The US agreed to the proposal, and suggested the addition of two more parties in order to widen participation in the congress: Ahmad Chalabi of the National Congress, and Sherif Ali for the monarchist movement. The ‘group of six’ was invited to Washington on 9 August to meet representatives of the State Department and the Defense Department. This resulted in them agreeing to convene the congress.

The Washington meeting did not attempt to discuss or overcome the differences that exist between the six parties, or to discuss the basis on which the congress should be convened. This matter was left to the six themselves, especially since the US administration was keen to avoid any direct intervention that could lead to accusations of interference and imposing its own supporters.

Although the six were all members of the original National Congress, their differences prevented new members joining and led to the withdrawal of others – hence the impossibility of returning to the previous framework, and the need for a new structure for the National Congress. This will be no easy task after a decade of infighting and squabbling. Some of the six are wary about the idea of convening a congress, to the extent of questioning its importance. Without the insistence of the Kurdish parties and the eagerness of the US administration to see the congress succeed, they would not have persisted in the discussions.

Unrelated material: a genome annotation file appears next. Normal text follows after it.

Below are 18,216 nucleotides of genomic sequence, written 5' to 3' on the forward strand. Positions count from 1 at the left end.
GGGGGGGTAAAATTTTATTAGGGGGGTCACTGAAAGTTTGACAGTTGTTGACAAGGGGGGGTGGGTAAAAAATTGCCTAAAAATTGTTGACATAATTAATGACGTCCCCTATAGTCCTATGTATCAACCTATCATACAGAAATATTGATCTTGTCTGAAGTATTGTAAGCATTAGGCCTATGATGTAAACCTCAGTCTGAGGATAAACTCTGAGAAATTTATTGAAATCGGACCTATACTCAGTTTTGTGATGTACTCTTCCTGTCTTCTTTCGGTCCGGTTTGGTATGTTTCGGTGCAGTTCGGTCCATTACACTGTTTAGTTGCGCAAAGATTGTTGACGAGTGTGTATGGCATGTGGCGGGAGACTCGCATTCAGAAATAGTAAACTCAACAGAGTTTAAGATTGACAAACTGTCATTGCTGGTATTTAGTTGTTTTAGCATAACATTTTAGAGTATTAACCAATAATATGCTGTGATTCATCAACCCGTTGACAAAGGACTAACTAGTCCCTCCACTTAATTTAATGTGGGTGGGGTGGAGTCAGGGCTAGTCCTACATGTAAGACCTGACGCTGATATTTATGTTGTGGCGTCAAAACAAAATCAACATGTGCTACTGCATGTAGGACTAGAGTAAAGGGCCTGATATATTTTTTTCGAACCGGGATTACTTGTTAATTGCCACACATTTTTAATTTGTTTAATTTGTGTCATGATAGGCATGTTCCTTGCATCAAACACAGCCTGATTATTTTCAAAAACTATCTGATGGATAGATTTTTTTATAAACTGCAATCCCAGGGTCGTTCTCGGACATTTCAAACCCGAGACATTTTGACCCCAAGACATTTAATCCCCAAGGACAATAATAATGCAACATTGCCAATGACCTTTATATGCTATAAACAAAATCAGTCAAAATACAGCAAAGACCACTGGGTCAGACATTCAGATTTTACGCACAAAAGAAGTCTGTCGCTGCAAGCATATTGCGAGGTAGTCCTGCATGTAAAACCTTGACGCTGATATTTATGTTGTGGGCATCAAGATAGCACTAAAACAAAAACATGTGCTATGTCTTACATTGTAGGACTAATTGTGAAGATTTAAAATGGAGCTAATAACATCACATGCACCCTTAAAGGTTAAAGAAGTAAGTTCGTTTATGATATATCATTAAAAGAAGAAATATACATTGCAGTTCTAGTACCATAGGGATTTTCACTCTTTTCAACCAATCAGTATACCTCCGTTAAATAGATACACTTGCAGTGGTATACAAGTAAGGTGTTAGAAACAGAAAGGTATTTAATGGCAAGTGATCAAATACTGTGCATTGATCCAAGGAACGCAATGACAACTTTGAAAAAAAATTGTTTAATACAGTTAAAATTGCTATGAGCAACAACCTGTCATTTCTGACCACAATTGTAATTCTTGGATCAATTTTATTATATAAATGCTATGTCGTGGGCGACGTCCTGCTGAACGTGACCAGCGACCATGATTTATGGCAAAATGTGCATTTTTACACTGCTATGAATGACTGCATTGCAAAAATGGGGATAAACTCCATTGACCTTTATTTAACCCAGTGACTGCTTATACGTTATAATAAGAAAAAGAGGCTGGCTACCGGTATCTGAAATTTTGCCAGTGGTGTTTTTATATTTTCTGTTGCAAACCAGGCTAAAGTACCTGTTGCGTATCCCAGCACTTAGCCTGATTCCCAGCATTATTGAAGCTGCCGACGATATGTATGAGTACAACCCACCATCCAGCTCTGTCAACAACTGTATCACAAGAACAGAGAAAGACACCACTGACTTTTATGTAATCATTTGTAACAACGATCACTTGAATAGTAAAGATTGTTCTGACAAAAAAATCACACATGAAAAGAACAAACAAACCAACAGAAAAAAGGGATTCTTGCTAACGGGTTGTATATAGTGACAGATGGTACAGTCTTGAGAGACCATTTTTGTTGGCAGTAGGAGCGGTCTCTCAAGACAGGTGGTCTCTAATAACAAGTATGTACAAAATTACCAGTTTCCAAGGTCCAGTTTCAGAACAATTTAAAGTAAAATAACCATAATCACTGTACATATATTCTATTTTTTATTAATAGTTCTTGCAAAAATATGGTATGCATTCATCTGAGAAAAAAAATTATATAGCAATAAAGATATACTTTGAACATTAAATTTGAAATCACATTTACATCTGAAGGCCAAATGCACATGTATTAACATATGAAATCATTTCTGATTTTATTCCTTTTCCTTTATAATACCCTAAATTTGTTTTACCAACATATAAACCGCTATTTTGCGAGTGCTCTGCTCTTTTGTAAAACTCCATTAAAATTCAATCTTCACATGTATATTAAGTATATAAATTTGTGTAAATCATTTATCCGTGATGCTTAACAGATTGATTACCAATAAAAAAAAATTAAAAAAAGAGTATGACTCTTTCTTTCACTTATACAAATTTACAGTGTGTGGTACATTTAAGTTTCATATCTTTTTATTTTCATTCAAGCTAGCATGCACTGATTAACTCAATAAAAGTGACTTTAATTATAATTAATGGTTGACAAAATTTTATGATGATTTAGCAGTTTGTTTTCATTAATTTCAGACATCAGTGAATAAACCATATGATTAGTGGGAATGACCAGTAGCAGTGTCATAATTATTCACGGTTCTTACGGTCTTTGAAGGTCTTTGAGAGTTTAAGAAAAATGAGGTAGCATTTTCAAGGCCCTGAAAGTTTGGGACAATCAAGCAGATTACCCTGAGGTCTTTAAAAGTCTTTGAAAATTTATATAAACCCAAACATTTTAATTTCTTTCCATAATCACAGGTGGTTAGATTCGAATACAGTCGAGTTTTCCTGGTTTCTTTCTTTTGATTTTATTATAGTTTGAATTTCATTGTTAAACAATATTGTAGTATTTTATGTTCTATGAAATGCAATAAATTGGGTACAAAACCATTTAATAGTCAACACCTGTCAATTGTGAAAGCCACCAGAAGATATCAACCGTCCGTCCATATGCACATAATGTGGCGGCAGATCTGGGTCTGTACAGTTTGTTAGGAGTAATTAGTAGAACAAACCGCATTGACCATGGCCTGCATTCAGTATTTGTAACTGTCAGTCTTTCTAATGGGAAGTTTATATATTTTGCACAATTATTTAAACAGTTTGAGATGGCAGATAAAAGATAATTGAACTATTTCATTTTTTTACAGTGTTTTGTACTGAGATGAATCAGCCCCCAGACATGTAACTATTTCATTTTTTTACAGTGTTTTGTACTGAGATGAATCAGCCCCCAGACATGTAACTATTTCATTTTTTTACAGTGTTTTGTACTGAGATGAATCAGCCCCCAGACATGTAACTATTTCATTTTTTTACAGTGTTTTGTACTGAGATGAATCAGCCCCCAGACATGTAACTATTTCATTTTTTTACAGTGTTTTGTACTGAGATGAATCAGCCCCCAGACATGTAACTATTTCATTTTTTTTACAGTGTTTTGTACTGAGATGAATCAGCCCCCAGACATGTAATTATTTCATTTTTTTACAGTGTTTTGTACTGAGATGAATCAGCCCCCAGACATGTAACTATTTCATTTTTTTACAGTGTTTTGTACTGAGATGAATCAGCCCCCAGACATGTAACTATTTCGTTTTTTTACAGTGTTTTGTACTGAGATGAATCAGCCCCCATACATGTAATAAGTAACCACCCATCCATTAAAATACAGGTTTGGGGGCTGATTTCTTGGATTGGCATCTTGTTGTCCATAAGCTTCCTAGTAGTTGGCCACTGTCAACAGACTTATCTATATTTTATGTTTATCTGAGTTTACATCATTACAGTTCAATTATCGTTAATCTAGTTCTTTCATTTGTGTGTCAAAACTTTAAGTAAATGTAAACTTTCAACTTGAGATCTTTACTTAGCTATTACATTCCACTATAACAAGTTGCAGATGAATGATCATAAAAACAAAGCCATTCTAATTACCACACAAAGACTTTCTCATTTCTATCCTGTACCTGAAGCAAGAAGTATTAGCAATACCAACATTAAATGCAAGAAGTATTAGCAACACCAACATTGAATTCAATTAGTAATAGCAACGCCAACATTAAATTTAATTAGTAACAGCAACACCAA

US encouragement

US pressure has taken the form of letters and visits, starting with a letter to the six from Mark Grossman, aide to the US Secretary of State, dated 11 October, in which he urged them to fulfil the mission they were entrusted with by the Washington meeting. This was followed by a visit to London, on 15–17 November, of a US delegation representing different branches of the administration, aiming to assist the six in overcoming their differences.

Two days after this, the White House sent a letter stressing the need for the conference to be convened, signed by Richard Armitage (Deputy Secretary of State), Paul Wolfowitz (Deputy Defense Secretary), Stephen Hadley (Deputy National Security Adviser) and Louis Loby (aide to the vice-president for national security affairs).